Vivian Yao, 2017, Geosciences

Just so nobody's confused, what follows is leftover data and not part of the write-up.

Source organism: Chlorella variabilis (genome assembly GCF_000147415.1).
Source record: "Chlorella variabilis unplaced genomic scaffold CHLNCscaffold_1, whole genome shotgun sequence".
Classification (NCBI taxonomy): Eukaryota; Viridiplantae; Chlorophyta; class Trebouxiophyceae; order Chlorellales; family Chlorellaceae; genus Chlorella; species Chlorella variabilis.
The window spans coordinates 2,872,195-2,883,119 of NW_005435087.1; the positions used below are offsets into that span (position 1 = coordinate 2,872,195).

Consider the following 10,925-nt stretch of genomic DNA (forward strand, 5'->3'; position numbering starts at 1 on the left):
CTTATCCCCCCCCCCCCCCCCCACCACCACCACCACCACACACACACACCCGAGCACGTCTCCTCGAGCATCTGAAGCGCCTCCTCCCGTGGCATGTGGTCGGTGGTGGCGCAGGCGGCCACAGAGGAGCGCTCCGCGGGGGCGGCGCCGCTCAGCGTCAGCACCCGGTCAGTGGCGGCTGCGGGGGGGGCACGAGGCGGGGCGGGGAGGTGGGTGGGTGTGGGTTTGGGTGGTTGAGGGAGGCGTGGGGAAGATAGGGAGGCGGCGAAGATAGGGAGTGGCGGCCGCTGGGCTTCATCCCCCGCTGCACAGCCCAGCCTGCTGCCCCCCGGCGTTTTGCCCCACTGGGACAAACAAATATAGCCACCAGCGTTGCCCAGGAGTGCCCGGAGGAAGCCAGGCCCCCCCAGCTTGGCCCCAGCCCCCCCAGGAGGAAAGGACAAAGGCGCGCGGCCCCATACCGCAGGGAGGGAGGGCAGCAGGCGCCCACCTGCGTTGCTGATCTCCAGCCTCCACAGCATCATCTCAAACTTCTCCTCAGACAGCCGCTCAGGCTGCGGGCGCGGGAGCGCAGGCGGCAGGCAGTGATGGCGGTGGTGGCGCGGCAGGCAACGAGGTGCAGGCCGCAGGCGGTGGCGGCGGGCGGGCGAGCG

As an undergraduate researcher stationed at Bermuda Institute of Oceanic Sciences (BIOS), I worked with 90 individual coral samples during an experiment on coral bleaching. Like all animals, corals become sick when they are stressed. The health of corals is rapidly declining in some areas of the world due to acidic waters created by increases in reef temperatures. Corals host photosynthetic algae zooxanthellae (zoox) that help them create proteins, fats, and carbohydrates to use. When corals stress, they kick out their zoox, producing a whitening effect on the corals called bleaching. I studied this bleaching process by monitoring and analyzing various measurements that relate to the corals’ health including tissue color, body weight, and zoox photosynthesis levels using state-of-the-art scientific instruments such as an underwater fluorometer and a spectrophotometric pH setup. I also spent many days on board the research vessel and underwater collecting water and algae samples, and examining overall Bermuda reef health. Working alongside highly accomplished Ph.D. students and professors both in the lab and in the field has not only honed my understanding of the “methods” section in scientific papers, but has also inspired me to continue conducting lab work on corals and reef water at Princeton.